Despite a tight economy, a new generation of architects is giving the traveler reasons to jump on a plane to see modern masterpieces. Many of the new structures are public projects, designed to welcome the resident and tourist alike."There's been a lot of emphasis on public architecture, using it to really bring vitality to a place," says Justin Davidson, New York magazine's architecture and classical music critic. "Whether people are traveling a great distance to see one thing or it's creating a market for the regeneration of a place that really needs it, those things get merged."
Here are six great spots for ogling modern marvels:
For the architecture geek: Miami Beach is also attracting the world's architects to its parking structures. Noted architect Zaha Hadid was recently selected to design a municipal garage. She follows on the heels of New World Center architect Gehry, Mexican architect Enrique Norten and Swiss architecture firm Herzog & de Meuron, all with innovative parking garages in Miami Beach.
For the architecture geek: Tucked away in a Salt Lake City block behind homes and businesses, Gilgal Sculpture Garden is one of the city's best-kept secret treasures. Dating back to the late 1940s and designed by Thomas Battersby Child Jr., a contractor and former bishop of the Church of Jesus Christ of Latter-day Saints, "it's a funky and relatively obscure public sculpture garden located in Salt Lake that has many fans among architects and University of Utah students," says Bob Herman, a local architect and past president of the Utah Center for Architecture.
After a walk through Times Square, head south to an innovative urban park built atop an unused elevated train line in Manhattan's Chelsea neighborhood. The High Line has been a hit since it opened in phases over the past three years. Unencumbered by moving vehicles or traffic lights, landscape architect James Corner Field Operations and the architecture firm of Diller Scofidio + Renfro designed a garden oasis above the hustle and bustle of the West Side.
For the architecture geek: Continue downtown to 8 Spruce St., where New York by Gehry (another Gehry design) is reportedly the tallest residential structure in the Western Hemisphere. "It has a rippling stainless steel façade, and it's near Brooklyn, so you can walk across the Brooklyn Bridge to see it," Russell says. "The other side is the Brooklyn Bridge Park, which is an absolutely stunning place to be in and from which to look at Manhattan." Landscape architect Michael Van Valkenburgh designed the park.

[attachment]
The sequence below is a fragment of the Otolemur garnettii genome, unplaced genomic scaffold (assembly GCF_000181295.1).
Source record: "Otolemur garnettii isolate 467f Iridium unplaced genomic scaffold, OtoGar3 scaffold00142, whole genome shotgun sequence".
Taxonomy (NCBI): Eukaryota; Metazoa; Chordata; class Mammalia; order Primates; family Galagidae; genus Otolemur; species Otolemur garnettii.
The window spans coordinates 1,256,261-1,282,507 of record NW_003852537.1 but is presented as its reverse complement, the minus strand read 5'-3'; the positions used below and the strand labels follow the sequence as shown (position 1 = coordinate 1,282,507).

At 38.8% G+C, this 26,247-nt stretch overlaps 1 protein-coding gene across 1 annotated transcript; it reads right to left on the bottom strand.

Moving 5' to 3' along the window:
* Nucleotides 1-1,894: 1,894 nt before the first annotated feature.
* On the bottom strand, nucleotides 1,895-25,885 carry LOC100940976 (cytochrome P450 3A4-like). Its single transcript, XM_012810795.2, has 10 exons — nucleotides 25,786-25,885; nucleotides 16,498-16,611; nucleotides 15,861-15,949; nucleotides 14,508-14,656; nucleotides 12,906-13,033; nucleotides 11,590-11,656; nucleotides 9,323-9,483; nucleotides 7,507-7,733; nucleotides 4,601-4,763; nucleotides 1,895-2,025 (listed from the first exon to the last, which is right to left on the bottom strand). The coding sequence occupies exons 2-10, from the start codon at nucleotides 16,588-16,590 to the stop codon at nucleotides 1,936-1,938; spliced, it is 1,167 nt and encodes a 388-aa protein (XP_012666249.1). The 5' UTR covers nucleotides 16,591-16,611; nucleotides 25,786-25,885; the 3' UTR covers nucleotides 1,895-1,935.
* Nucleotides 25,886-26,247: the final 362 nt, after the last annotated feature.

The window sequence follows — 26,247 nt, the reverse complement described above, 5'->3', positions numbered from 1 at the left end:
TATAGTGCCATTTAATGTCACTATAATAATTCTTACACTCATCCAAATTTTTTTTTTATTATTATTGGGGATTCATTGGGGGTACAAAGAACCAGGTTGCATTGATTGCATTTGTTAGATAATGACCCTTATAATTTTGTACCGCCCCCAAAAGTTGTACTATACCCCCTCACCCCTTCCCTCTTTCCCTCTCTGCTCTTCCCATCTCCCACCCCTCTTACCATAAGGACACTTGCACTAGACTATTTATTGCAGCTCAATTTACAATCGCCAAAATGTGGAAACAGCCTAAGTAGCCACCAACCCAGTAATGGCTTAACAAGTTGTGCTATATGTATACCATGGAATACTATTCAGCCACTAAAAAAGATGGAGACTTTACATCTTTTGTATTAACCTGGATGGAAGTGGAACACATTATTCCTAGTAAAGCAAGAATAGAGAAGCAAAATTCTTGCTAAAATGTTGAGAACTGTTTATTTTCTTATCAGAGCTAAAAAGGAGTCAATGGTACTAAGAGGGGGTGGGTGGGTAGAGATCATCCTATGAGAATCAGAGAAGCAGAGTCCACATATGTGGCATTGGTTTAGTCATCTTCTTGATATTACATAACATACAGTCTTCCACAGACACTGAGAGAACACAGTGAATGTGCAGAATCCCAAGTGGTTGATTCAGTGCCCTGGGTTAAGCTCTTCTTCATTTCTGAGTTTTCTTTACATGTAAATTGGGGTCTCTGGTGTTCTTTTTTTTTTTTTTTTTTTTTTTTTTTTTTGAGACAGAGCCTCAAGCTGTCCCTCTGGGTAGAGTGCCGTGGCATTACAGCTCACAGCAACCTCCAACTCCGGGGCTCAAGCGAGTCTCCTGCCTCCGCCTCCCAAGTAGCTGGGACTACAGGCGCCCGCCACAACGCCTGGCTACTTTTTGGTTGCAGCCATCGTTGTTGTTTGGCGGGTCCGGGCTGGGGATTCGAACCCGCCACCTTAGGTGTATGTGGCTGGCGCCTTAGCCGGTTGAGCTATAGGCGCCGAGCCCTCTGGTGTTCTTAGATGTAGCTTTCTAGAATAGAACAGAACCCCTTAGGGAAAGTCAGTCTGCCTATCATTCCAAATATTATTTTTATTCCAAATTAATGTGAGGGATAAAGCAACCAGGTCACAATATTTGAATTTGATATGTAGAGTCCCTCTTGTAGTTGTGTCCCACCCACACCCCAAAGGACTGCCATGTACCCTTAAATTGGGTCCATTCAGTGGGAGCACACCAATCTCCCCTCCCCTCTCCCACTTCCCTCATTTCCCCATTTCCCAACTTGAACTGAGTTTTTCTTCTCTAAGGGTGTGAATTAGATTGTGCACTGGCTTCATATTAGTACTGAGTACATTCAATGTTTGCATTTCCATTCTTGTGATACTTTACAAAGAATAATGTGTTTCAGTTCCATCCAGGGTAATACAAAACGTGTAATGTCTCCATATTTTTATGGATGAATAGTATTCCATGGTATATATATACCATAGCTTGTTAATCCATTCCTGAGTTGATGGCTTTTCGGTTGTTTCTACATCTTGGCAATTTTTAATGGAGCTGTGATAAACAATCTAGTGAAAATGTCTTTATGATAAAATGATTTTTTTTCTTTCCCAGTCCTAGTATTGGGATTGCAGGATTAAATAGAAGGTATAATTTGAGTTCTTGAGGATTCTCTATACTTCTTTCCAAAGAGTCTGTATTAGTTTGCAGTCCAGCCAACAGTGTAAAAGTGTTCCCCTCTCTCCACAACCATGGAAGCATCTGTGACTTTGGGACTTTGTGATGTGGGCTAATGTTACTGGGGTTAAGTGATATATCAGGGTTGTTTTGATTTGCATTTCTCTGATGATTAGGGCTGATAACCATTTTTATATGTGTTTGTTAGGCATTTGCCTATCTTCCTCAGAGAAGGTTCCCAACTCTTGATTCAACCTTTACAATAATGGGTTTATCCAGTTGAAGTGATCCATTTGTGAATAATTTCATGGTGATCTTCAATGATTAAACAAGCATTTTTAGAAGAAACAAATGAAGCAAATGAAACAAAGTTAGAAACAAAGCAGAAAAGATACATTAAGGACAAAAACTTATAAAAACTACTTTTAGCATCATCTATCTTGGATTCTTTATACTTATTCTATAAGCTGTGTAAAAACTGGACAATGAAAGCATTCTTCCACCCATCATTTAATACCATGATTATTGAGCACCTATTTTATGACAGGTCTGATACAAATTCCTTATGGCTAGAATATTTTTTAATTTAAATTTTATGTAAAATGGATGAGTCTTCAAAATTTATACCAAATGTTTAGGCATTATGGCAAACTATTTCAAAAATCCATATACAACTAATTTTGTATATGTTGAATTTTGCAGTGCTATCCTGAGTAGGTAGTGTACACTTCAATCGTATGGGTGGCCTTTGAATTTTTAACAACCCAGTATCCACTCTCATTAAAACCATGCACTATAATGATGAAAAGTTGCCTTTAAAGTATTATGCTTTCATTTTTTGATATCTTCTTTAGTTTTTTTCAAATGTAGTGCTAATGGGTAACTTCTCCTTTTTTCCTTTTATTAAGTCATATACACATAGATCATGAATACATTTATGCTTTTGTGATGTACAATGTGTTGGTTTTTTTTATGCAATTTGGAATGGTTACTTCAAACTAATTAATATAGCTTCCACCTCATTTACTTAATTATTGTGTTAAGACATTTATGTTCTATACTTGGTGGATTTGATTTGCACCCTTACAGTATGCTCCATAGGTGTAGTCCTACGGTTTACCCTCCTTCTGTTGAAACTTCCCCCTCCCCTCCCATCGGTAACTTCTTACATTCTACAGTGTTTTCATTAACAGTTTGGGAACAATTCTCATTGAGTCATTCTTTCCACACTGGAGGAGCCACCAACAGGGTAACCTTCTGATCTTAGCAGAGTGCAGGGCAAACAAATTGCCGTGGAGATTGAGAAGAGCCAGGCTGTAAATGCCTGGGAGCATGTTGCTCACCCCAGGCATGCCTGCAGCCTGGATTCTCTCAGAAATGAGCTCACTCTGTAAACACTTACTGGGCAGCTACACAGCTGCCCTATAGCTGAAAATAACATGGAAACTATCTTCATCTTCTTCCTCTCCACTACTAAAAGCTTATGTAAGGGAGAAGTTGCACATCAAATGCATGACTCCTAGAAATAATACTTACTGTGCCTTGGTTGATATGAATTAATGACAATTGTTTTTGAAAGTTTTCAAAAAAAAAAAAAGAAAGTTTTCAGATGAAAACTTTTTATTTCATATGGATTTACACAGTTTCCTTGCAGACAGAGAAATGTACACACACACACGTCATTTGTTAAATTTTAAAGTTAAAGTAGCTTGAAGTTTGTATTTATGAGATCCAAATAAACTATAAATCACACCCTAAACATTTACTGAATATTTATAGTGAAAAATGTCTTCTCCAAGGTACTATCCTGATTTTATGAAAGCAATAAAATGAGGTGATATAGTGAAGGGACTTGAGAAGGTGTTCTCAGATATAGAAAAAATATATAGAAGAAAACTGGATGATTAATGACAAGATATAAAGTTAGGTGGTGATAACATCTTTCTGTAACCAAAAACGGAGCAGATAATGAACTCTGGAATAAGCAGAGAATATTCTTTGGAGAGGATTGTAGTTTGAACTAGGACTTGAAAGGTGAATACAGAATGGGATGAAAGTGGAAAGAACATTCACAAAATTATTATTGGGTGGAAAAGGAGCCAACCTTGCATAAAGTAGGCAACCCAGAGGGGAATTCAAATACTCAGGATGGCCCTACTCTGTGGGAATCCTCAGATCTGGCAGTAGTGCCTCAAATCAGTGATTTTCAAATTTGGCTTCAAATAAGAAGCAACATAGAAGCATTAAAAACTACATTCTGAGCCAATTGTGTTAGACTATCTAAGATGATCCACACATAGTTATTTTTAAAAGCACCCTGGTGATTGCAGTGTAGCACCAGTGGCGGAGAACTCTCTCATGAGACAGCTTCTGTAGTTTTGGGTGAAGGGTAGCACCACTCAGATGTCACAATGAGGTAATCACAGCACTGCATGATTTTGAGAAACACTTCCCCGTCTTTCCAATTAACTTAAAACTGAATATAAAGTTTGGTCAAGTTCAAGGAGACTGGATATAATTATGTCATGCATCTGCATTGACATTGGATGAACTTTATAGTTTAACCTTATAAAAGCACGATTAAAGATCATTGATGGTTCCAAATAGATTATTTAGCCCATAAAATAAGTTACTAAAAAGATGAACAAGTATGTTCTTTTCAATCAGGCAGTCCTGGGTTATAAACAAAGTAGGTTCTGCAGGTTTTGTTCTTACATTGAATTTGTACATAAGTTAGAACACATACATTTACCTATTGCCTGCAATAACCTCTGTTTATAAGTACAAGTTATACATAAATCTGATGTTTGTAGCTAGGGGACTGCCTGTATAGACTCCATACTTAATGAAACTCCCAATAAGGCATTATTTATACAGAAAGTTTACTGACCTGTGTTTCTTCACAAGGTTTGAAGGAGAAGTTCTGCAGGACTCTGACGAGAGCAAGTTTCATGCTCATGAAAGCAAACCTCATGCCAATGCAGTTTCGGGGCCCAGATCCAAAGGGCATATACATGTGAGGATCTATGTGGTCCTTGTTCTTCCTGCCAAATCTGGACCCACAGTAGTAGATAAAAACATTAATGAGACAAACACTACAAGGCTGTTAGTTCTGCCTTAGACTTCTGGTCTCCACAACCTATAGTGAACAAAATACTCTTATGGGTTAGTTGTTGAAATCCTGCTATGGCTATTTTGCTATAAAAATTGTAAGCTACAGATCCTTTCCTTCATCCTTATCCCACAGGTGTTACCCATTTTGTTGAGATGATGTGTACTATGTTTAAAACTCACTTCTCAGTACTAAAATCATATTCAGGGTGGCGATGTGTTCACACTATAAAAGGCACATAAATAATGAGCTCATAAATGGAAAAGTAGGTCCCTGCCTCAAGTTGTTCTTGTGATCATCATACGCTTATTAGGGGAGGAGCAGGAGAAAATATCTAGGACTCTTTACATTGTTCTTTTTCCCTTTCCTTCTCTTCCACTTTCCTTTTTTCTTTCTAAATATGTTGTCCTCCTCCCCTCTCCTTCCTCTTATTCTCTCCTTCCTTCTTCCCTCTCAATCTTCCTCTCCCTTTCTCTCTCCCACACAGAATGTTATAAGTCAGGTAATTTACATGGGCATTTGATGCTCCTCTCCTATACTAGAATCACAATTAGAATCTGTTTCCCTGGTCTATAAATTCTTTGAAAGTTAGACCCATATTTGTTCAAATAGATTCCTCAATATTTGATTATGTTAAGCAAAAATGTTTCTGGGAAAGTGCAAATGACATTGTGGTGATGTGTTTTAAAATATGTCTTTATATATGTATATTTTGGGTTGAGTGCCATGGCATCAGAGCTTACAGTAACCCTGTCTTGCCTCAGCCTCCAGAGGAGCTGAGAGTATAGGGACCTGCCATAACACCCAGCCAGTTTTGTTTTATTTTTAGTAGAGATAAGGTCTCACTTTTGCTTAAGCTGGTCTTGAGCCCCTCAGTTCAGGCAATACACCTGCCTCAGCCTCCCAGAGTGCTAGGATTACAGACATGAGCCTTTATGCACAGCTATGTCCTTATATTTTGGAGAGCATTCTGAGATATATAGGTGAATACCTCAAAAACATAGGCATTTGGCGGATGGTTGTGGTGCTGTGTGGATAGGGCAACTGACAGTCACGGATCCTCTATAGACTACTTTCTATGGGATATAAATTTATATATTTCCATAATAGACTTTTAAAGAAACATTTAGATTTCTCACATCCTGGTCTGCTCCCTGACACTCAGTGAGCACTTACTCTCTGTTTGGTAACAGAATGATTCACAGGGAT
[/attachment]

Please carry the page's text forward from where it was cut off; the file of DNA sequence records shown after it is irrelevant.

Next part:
With a series of skylights designed to bring in natural light to illuminate the collection, "the quality of light in this museum is one of the best I've ever seen," Russell says.
For the architecture geek: If you think the outside of the Oslo Opera House would be an excellent skate park, it's no accident. Skateboarders were consulted about the exterior design and surfaces and have enjoyed the results, according to Wired magazine. The magazine lists some suggested moves.
Designed by architect Giancarlo Mazzanti of Bogota, Parque Biblioteca España, in the Medellín neighborhood of Santo Domingo, is the most famous of a half-dozen libraries designed with park space in the city. Along with improvements in roads and schools, the city has built a system of gondola-like public transit to transport residents of the poorest hillside communities down to the city's public rail system. Although Medellín is much safer than it was during the height of the drug wars, check with local officials and the U.S. State Department before heading to Santo Domingo.
The libraries are part of the city's commitment to its poorest residents."It represents an investment in the whole urban fabric, using culture, architecture and design to improve people's lives and connect them to transit, architecture and culture," says Davidson, the New York magazine critic. "It's a showy piece of new architecture that represents something broader that a place is trying to accomplish. One building does not do that in isolation."